He says one incident was like a “full-scale riot” with kids under tables, on tables, and hanging out the window.
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There is no reason why there should be bad behaviour in any school if there is “strong discipline and traditional teaching values”, Education Secretary Gavin Williamson has told Sky News.
One teacher who has worked in schools across London, and wants to remain anonymous, talks about the challenges he has faced.
I was kicked, spat at, once I was bitten and had to go to hospital for eight hours and have a tetanus jab.
And that was a primary school.
In one school, the physical violence was shocking. They were fighting in the classroom.
When I raised it with the senior staff they said: “Well at least they’re not punching each other in the head anymore.”
That was progress for them.
With some children, you recognise on a human level that they are in distress and they have mental health issues that manifests in bad behaviour.
I had one kid, he had this look in his eye. You had to approach him with caution. He was like a scared animal.
On one occasion I told him that next time he could do better with his work and that hit a switch and he went to Defcon 5.
He was throwing stuff around. He threw a chair at another teacher. He blocked the sink and dragged a table out of the classroom.
You could tell there something much deeper there.
Another element is the rudeness and defiance from some kids. That’s harder to deal with because they are out to make your life a misery.
I had a class with eight boys, the alpha male would start shouting and I would try and send him out.
But when he eventually went, the next ranking boy would step up and start causing trouble. There’s a hierarchy, it was a war of attrition.
I had a year six class which was like St Trinian’s, just without the comedy.
It was absolute chaos.
When I came home at the end of the day I said to my wife I couldn’t teach these kids, I was just occupying the same space in time as them.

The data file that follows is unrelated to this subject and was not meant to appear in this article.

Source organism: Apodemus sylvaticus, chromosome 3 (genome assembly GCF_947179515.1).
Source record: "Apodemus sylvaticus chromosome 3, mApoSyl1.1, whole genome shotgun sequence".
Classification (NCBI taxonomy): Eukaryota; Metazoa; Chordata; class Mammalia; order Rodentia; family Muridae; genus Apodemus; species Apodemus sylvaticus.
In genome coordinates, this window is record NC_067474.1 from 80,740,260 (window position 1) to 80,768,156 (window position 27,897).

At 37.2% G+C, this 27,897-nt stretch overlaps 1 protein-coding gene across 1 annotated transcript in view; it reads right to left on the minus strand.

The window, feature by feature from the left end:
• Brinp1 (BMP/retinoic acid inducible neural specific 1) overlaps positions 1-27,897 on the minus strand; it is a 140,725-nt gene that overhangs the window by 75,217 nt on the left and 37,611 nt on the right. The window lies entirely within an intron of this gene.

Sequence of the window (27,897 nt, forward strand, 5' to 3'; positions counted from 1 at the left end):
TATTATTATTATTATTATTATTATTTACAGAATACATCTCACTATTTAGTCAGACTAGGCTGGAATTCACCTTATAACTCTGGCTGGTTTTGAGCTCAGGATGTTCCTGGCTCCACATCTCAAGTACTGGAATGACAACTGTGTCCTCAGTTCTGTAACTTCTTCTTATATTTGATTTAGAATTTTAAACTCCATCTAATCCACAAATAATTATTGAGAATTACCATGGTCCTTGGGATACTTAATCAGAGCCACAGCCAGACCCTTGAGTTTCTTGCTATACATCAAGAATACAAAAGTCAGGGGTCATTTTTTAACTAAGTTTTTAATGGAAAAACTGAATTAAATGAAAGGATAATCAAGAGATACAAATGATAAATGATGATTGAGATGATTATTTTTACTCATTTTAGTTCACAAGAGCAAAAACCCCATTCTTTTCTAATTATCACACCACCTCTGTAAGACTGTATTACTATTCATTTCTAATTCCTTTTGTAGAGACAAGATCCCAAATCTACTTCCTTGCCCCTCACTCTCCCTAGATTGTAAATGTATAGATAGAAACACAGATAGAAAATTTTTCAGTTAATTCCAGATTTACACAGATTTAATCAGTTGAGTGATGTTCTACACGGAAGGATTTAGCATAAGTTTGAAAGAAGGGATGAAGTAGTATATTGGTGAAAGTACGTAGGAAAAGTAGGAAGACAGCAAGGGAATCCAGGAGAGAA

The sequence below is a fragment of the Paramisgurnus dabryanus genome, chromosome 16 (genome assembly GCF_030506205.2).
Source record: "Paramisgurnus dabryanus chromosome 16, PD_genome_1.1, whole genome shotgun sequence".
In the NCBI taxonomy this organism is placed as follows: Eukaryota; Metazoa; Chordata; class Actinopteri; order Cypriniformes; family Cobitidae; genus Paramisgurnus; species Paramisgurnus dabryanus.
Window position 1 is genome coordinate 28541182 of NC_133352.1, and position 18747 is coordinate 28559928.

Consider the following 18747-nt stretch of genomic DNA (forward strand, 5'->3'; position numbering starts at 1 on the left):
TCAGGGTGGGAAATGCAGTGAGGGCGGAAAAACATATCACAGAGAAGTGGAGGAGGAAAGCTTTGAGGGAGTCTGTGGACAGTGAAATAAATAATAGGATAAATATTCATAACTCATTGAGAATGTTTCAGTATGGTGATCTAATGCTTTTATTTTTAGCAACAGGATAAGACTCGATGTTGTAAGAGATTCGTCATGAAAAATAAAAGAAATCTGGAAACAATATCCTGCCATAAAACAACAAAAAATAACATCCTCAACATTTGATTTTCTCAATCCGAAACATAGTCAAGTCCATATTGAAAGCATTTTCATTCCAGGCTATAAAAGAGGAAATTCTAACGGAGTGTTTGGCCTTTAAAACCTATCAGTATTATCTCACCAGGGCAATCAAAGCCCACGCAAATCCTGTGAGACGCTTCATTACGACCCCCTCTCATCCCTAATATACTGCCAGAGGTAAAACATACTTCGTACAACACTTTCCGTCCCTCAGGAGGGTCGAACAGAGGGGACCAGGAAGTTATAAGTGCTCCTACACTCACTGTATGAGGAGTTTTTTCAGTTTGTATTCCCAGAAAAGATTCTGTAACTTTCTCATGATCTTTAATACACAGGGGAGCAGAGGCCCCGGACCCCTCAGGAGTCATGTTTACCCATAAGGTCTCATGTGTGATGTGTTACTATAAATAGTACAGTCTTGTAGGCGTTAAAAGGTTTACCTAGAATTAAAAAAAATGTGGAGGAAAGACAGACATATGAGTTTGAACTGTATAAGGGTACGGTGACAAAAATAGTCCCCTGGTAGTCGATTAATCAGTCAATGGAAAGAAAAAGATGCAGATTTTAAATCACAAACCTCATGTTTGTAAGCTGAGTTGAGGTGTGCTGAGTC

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And I’m someone who was considered to have good behaviour management skills. Other teachers would seek my help.
At one school, I walked past a classroom which had a supply teacher.
It was mayhem: kids under tables, on tables, one was on top of a cupboard, another was hanging out of the window.
The noise level was unbelievable; like a proper full-scale riot.
That teacher caught my eye as I walked past and the look of desperation was shocking.
To my shame I didn’t go in to help because I knew there was nothing I could do.
That was the only time in my seven years of teaching across four inner-city schools that I have ever shied away from tackling bad behaviour.
I was in an outstanding-rated school once where the behaviour was either amazing or so rude and vile.
It was like Russian roulette.
You’d speak to year 10 kids and you wouldn’t know whether they would say “sorry” or “who the f*** are you?”.
That unpredictability raises your anxiety.
A big problem is that not all school leaders recognise when there is a problem.
Having a head that says “well they are fine when I speak to them” doesn’t work.
Some also turn a blind eye to bad behaviour because it’s simpler that way.
There’s no one fix. What works in one school doesn’t work in others.
School is not the army. If you are trying to manage behaviour by turning schools into military barracks then you will ultimately fail.
All schools are different. I was in two inner city primaries, literally up the road from one another and they had completely different behaviour.
I don’t know why that’s the case. Once the culture is there, it feeds on itself.
If you have a calm environment, new kids can’t break the mould.
But if you have a culture where anything goes, kids that were well behaved will adapt to that.
Kids are the most adaptable things on this planet.